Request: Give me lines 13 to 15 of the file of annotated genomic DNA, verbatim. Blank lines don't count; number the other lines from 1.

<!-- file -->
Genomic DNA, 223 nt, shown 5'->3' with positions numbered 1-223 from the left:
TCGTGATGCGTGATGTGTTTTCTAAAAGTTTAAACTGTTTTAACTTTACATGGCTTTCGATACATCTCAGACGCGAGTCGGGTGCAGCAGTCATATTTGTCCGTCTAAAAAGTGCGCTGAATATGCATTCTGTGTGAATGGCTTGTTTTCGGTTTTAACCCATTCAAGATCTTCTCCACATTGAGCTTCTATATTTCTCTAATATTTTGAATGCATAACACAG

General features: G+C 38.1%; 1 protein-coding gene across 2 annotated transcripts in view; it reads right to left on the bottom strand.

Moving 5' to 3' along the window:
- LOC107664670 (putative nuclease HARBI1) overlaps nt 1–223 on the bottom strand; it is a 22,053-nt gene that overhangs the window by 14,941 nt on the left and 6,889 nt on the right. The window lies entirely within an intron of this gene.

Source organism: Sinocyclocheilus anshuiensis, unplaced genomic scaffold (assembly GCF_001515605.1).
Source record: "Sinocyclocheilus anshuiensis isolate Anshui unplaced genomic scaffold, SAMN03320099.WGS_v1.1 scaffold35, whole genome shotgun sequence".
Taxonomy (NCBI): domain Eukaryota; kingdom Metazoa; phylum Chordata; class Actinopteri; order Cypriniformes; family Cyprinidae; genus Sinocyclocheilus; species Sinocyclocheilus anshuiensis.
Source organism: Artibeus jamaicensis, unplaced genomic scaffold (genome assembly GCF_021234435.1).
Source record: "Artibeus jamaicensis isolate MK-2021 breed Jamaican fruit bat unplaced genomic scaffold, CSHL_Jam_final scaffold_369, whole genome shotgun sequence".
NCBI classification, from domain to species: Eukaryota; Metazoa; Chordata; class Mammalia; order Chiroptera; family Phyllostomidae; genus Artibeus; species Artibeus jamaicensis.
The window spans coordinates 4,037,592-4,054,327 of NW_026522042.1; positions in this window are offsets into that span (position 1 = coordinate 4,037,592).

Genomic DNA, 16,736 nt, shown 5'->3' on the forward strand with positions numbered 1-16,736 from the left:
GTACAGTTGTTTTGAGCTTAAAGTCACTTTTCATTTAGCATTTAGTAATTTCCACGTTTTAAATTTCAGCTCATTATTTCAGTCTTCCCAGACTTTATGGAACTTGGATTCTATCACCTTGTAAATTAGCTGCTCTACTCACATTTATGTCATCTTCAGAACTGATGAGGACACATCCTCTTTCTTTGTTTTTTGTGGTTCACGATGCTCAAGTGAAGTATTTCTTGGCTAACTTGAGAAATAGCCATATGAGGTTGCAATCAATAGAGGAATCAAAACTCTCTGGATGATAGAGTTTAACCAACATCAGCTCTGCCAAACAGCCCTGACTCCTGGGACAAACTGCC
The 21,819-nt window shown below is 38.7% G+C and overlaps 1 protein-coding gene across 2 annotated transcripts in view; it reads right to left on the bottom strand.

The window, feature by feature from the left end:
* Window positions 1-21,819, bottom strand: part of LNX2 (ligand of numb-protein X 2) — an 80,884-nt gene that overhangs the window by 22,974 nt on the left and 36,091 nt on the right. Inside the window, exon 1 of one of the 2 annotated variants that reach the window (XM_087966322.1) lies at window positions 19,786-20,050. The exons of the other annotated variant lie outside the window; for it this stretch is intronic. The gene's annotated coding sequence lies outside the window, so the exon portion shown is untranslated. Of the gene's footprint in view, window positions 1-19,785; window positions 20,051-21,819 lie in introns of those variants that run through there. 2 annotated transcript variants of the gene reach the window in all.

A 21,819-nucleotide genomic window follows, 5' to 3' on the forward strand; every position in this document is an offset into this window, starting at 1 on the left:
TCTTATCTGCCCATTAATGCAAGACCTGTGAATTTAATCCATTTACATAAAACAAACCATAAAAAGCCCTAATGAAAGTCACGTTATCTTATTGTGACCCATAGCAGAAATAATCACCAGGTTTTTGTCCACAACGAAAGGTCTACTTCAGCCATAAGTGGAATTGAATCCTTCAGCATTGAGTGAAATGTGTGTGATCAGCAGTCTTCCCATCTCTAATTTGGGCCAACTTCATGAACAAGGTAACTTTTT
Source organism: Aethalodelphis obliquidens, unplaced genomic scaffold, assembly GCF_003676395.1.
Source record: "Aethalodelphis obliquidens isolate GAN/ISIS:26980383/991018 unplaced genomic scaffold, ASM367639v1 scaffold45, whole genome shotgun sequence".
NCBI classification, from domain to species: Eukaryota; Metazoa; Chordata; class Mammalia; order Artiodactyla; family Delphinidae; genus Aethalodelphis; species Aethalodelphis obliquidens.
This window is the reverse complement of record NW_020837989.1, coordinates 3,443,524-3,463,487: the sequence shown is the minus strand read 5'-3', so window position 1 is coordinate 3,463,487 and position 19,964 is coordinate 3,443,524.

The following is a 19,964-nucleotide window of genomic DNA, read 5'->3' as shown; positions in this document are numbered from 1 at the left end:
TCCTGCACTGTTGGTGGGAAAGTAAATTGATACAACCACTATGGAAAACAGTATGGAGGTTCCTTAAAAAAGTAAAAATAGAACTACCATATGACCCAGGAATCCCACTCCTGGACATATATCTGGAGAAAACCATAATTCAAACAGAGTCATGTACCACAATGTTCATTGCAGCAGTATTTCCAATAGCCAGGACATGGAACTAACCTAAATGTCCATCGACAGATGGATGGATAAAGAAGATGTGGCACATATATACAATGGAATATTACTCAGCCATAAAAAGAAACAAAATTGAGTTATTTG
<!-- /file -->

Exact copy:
Genomic DNA, 16,736 nt, shown 5'->3' on the forward strand with positions numbered 1-16,736 from the left:
GTACAGTTGTTTTGAGCTTAAAGTCACTTTTCATTTAGCATTTAGTAATTTCCACGTTTTAAATTTCAGCTCATTATTTCAGTCTTCCCAGACTTTATGGAACTTGGATTCTATCACCTTGTAAATTAGCTGCTCTACTCACATTTATGTCATCTTCAGAACTGATGAGGACACATCCTCTTTCTTTGTTTTTTGTGGTTCACGATGCTCAAGTGAAGTATTTCTTGGCTAACTTGAGAAATAGCCATATGAGGTTGCAATCAATAGAGGAATCAAAACTCTCTGGATGATAGAGTTTAACCAACATCAGCTCTGCCAAACAGCCCTGACTCCTGGGACAAACTGCC
The 21,819-nt window shown below is 38.7% G+C and overlaps 1 protein-coding gene across 2 annotated transcripts in view; it reads right to left on the bottom strand.